In 1985 Banks left Onondaga to surrender to law enforcement officials in South Dakota and served 18 months in prison. After his release he worked as a drug and alcohol counselor on the Pine Ridge Indian Reservation. During 1987, grave robbers in Uniontown, Kentucky were halted in their digging for artifacts in American Indian grave sites. Banks organized the reburial ceremonies. His activities resulted in Kentucky and Indiana passing strict legislation against grave desecration.
He has had roles in the movies War Party, The Last of the Mohicans, and Thunderheart. The musical release Still Strong, featuring Banks’ original work as well as traditional Native American songs, was completed in 1993. He can also be heard on other albums: Peter Gabriel’s Les Musiques du Monde, Peter Matthiessen’s No Boundaries.
In 2006, Banks led Sacred Run 2006, a spiritual run from San Francisco’s Alcatraz Island to Washington, D.C. The runners followed the ancient Native American tradition of bringing a message of “Land, Life and Peace” from village to village. They travelled around 100 miles every day and entered Washington, D.C. on Earth Day, April 22, 2006. Along the way, they took a southern route in solidarity with those who are rebuilding after hurricanes Katrina and Rita. Major events were held in Albuquerque, New Orleans, Philadelphia, Knoxville, and Washington, D.C.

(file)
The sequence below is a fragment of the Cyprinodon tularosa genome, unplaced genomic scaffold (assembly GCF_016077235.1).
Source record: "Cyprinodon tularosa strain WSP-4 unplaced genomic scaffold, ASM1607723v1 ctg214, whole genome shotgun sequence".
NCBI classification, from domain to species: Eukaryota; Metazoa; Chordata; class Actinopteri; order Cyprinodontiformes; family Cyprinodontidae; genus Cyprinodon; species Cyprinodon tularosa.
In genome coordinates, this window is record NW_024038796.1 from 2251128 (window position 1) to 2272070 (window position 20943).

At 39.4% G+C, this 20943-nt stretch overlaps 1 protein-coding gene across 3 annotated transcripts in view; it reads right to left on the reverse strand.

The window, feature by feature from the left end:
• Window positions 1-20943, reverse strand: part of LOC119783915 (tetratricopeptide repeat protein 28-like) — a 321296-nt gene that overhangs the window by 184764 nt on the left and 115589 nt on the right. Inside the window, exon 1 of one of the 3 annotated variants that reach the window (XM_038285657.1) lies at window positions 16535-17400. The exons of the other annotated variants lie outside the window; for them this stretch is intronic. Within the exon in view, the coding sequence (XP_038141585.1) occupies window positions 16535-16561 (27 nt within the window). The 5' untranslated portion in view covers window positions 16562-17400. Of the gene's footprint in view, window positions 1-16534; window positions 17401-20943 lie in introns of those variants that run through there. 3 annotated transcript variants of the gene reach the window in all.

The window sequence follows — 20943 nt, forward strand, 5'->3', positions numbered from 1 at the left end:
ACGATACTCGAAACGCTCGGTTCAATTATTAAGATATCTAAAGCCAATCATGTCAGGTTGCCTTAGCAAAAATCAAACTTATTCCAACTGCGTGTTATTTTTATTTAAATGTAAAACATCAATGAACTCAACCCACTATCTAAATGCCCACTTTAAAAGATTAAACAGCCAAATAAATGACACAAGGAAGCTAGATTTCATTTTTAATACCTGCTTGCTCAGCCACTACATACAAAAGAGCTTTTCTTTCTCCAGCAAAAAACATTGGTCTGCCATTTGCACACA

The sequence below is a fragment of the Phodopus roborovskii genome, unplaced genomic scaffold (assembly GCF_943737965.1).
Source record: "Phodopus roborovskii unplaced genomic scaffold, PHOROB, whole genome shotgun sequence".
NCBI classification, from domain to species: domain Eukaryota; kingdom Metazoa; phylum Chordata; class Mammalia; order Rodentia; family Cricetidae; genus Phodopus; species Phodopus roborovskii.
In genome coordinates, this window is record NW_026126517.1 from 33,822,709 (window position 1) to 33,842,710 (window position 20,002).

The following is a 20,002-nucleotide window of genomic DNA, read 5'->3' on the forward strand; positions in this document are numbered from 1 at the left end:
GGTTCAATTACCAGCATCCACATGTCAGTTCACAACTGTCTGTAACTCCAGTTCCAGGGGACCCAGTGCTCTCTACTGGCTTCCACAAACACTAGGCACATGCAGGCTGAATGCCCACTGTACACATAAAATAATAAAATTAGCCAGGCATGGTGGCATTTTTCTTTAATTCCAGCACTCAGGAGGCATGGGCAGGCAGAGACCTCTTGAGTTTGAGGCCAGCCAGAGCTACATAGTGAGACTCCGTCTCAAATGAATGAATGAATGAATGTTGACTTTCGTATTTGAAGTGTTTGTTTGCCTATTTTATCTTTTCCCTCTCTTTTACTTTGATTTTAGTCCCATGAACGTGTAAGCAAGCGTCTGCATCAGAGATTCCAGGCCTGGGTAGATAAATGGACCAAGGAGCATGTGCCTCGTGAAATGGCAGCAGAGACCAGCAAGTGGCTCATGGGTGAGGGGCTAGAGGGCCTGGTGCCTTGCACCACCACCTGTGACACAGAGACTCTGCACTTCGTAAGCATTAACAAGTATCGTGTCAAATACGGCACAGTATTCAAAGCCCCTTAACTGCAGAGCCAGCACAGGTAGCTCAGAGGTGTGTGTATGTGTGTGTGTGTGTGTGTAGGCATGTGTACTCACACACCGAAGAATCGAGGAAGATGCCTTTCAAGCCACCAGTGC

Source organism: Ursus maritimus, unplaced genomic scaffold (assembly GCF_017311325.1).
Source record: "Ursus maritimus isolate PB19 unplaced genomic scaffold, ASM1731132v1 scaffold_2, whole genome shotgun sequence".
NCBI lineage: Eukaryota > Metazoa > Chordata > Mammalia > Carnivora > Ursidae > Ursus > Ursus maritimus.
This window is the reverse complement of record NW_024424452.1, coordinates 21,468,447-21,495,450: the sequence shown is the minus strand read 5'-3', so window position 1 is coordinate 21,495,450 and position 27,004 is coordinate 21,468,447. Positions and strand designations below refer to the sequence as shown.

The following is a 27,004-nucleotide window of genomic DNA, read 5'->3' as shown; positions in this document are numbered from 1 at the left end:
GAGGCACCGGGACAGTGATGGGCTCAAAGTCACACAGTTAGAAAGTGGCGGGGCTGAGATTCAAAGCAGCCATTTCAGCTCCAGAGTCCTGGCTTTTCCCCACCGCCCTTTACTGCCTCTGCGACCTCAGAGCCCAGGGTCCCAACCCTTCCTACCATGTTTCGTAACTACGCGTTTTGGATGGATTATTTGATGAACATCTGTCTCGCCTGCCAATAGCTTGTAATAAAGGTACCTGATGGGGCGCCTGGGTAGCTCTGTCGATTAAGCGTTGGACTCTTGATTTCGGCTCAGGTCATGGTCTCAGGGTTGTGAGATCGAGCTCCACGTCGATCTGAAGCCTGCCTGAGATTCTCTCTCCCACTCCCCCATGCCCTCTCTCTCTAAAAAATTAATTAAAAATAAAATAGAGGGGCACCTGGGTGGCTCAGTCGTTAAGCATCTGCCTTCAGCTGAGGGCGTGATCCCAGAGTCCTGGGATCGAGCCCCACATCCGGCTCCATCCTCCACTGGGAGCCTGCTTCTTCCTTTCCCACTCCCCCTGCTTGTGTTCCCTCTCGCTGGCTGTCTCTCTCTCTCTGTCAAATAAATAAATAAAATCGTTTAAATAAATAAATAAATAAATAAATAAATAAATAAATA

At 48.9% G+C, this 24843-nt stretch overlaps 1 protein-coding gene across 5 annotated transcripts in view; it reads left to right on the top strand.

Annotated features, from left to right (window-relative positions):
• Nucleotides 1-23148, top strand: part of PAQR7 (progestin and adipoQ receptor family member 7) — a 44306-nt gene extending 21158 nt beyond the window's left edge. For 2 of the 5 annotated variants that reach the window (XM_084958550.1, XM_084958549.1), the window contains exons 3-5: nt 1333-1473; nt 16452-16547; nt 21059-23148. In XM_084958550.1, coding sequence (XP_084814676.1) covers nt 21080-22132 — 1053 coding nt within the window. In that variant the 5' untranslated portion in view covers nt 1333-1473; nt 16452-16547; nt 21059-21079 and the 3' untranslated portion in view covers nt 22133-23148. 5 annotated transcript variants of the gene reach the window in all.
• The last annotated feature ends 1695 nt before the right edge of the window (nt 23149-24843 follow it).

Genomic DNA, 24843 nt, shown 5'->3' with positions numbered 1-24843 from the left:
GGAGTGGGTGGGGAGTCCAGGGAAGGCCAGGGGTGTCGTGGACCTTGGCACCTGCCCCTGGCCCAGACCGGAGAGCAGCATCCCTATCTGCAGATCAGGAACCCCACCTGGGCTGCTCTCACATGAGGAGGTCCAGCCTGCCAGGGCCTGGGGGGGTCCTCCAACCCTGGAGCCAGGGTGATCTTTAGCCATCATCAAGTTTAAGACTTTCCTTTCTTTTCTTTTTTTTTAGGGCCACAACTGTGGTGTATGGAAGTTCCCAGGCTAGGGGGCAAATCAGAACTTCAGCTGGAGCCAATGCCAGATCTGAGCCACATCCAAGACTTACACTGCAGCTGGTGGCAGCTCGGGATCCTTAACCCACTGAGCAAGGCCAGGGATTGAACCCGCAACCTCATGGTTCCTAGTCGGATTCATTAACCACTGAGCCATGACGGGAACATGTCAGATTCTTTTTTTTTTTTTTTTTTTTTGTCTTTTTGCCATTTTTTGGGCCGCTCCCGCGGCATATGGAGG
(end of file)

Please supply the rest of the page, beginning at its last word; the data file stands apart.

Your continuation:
Over the past 30 years since “The Longest Walk” in 1978, Sacred Runs have become an international movement. Sacred Run 2006 had runners from Japan, Australia, Ireland, and Canada as well as many from the United States. International “The Longest Walk 2″ followed in 2008 the Sacred Run 2006 route, as well as the original route of 1978 walk, ending with the “Manifesto for Change” delivered by Dennis Banks to Rep. John Conyers.
Banks is currently a member of the Board of Trustees for Leech Lake Tribal College, a public, two-year college located just outside Cass Lake, MN. Banks is involved with the governance of and fundraising for the college, which has a student body consisting primarily of Native American students.
Current information on Dennis Banks’ activities can be found on the Web sites of the Nowa Cumig Institute and the Sacred Run site
According to birth records from Minnesota, Dennis has six children: Janice Banks (born 2 March 1962), Darla Banks (born 18 February 1963), twins Deanna Jane and Dennis James Banks (born 20 April 1964), Red Elk Banks (born 7 June 1970), and Tatanka Wanbli Banks (born 7 September 1971). Later he also had four children with his wife Darlene Kamook Nichols (now Darlene Ecoffey). He also had one stepdaughter, Danielle Louise Dickey, who was murdered in 2007 on the Turtle Mountain Reservation in North Dakota.